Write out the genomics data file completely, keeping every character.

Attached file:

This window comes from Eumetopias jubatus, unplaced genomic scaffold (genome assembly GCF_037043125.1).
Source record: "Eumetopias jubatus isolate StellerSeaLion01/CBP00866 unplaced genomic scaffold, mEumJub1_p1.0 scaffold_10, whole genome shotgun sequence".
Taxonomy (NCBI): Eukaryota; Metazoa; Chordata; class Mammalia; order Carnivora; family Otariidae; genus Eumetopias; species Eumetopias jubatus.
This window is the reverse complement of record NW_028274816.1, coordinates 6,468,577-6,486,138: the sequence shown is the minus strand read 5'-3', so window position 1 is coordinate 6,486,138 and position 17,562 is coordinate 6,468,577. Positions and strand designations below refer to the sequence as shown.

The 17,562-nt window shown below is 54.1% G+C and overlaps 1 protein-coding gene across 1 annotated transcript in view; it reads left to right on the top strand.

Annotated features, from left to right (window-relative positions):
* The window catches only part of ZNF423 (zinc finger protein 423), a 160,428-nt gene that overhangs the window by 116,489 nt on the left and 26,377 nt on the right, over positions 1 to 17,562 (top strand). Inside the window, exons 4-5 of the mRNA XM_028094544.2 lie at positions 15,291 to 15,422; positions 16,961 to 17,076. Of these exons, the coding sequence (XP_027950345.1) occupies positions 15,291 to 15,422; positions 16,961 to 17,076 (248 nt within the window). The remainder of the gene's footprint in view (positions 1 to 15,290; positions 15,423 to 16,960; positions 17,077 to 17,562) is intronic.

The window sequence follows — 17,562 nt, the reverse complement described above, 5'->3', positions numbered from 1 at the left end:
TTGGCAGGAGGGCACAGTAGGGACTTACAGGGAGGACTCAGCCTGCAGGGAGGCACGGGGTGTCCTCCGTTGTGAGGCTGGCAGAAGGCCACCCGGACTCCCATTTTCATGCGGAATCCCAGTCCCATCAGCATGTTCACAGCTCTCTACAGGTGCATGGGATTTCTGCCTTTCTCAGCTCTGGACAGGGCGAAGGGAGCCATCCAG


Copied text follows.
This window comes from Eumetopias jubatus, unplaced genomic scaffold (genome assembly GCF_037043125.1).
Source record: "Eumetopias jubatus isolate StellerSeaLion01/CBP00866 unplaced genomic scaffold, mEumJub1_p1.0 scaffold_10, whole genome shotgun sequence".
Taxonomy (NCBI): Eukaryota; Metazoa; Chordata; class Mammalia; order Carnivora; family Otariidae; genus Eumetopias; species Eumetopias jubatus.
This window is the reverse complement of record NW_028274816.1, coordinates 6,468,577-6,486,138: the sequence shown is the minus strand read 5'-3', so window position 1 is coordinate 6,486,138 and position 17,562 is coordinate 6,468,577. Positions and strand designations below refer to the sequence as shown.

The 17,562-nt window shown below is 54.1% G+C and overlaps 1 protein-coding gene across 1 annotated transcript in view; it reads left to right on the top strand.

Annotated features, from left to right (window-relative positions):
* The window catches only part of ZNF423 (zinc finger protein 423), a 160,428-nt gene that overhangs the window by 116,489 nt on the left and 26,377 nt on the right, over positions 1 to 17,562 (top strand). Inside the window, exons 4-5 of the mRNA XM_028094544.2 lie at positions 15,291 to 15,422; positions 16,961 to 17,076. Of these exons, the coding sequence (XP_027950345.1) occupies positions 15,291 to 15,422; positions 16,961 to 17,076 (248 nt within the window). The remainder of the gene's footprint in view (positions 1 to 15,290; positions 15,423 to 16,960; positions 17,077 to 17,562) is intronic.

The window sequence follows — 17,562 nt, the reverse complement described above, 5'->3', positions numbered from 1 at the left end:
TTGGCAGGAGGGCACAGTAGGGACTTACAGGGAGGACTCAGCCTGCAGGGAGGCACGGGGTGTCCTCCGTTGTGAGGCTGGCAGAAGGCCACCCGGACTCCCATTTTCATGCGGAATCCCAGTCCCATCAGCATGTTCACAGCTCTCTACAGGTGCATGGGATTTCTGCCTTTCTCAGCTCTGGACAGGGCGAAGGGAGCCATCCAG